My solution was to standardize services and apply set prices based on a number of variables. In essence, I believed it was possible to achieve economies of scale in the production and delivery of services, much like a manufacturing company does with products. If we could lower the cost of services over time by improving efficiency, then, in theory, we could increase profits, possibly even above industry benchmarks.
Set prices would enable us to bundle services into packages designed to fit specific market segments, such as franchise owners, and it would dramatically reduce the time spent building new business and account development proposals. Plus, we would be able to make marketing agency services more affordable and effective to the underserviced market of small businesses in the United States and around the world. Everyone wins. It seemed so obvious, but I had no idea how to actually build a financially viable business model. So I set out on a 21-month journey from February 2004 to November 2005 to make it happen.
I took the approach that if you can define the scope, which is possible with nearly every marketing agency service, then you can standardize the service and assign a set price. Although some services, such as website projects and marketing plans, are more complex than others, the vast majority of agency services can be standardized by clearly defining the scope of what is to be done
The marketing agency blueprint
Sample Standardized Service Standardized services, such as the following case-study example, commonly include description, features, benefits, and set price: Provide prospects and customers with powerful examples of how your products or services deliver value and results. Case studies are ideal website content for your visitors, make great marketing and sales tools, and can be used as editorial submissions.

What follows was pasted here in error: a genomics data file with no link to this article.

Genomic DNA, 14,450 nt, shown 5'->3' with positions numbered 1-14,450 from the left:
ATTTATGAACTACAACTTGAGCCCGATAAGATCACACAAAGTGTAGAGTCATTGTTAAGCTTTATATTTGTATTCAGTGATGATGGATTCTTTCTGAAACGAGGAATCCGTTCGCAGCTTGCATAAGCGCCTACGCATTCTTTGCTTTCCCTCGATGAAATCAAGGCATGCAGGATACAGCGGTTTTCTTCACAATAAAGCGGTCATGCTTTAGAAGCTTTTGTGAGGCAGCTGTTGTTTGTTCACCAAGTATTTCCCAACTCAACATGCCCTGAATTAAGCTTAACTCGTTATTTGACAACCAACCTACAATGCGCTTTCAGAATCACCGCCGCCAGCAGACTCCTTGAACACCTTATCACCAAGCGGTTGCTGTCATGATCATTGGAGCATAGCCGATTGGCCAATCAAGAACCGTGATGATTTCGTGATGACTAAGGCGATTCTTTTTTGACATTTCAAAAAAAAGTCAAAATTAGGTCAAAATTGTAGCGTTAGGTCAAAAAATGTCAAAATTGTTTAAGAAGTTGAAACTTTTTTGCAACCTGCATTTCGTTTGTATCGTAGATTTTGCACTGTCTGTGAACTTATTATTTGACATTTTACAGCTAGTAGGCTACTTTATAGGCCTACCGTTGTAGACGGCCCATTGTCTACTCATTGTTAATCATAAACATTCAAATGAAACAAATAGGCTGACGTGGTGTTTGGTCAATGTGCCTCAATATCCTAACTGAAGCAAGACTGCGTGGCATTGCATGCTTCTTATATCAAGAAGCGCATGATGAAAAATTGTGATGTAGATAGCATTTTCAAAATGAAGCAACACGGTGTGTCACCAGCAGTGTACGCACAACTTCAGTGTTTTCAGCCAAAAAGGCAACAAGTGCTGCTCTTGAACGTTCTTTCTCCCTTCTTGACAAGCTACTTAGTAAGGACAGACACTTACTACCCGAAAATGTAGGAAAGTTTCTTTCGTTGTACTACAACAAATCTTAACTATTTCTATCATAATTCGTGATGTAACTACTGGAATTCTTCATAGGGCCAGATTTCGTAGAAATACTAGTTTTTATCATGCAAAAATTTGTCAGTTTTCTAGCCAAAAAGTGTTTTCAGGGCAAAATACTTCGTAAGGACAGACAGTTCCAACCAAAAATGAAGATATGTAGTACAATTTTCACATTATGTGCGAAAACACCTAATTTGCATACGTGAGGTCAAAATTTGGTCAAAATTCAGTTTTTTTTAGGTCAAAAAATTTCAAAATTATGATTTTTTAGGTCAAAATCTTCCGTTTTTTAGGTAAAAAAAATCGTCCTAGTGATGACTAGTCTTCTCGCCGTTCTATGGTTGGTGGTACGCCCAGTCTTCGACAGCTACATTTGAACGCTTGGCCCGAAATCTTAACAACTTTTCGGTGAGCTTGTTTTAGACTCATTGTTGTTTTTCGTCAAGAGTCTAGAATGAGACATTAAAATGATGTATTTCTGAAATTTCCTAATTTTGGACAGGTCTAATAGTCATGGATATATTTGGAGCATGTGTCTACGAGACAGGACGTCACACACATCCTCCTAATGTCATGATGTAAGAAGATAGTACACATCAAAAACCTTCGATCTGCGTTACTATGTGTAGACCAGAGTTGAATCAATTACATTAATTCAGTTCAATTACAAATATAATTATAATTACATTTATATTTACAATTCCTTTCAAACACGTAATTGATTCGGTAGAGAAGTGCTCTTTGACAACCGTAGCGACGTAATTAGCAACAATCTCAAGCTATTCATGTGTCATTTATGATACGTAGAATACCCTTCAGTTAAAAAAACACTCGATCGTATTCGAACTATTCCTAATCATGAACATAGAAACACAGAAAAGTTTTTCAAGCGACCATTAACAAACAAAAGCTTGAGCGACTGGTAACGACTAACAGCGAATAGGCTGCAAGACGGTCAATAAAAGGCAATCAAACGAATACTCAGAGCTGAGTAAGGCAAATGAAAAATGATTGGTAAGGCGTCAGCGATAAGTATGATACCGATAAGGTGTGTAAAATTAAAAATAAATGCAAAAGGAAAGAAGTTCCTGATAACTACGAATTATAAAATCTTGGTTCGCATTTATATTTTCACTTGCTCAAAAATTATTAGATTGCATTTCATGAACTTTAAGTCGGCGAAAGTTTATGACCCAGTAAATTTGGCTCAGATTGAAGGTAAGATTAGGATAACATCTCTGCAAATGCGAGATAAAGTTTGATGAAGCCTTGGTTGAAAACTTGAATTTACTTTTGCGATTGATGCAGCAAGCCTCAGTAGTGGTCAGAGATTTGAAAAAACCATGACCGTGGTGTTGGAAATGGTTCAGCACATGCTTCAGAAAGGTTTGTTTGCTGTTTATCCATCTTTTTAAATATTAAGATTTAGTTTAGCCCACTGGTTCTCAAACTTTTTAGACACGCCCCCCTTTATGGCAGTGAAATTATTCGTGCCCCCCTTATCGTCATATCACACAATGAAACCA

What Makes a Good Case Study?
Satisfied, recent customer.
Unique or high-profile application (company, product, event, etc.).
Clearly defined challenge and solution.
Impressive, quantifiable results.
Innovative or customized solution.
Hi-res photos are available.
Customer resources are willing and able to be interviewed.
Limited legal concerns with trade secrets/proprietary information disclosure.
Story highlights key product/service benefits (speed, efficiency, productivity, profitability)
Following a standard outline of challenge, solution, and results, PR 20/20’s professional marketing copywriters will craft a case study for publishing on your corporate website, blog, or media room.
Approximately 700 words.
Optimized with priority keywords and written with buyer personas’ key needs in mind.
Additional fees apply for graphic design and strategic planning if you plan to use case studies in print or PDF form as sales support. Average turnaround: 15–20 business days.
Price ¼ $1,000.
The guiding principle was that set prices had to be value-based, meaning they were to be determined based on perceived and actual value rather than the number of billable hours something takes to complete. So if a trifled brochure was priced at $2,500, then it did not matter if it took 15 or 35 hours to produce, the client would pay $2,500. The burden was on the agency to build systems and processes and put the right talent in place, to profitably deliver at the set price.
In the traditional billable-hour model, the basic formula to determine cost is hourly rag billable hours. It is simple, but as we have seen it is also inefficient and favors the agency’s needs over the client’s. On the other hand, the value-based pricing model takes seven primary variables into account
- Estimated hours.
- Hourly revenue target (HRT).
- Costs. 4. Perceived value.
- Builder vs. driver.
- Loss leader.
- Service level.
In most cases, you will be able to determine prices by simply calculating estimated hours HRT, but you want to take the other variables into account before finalizing.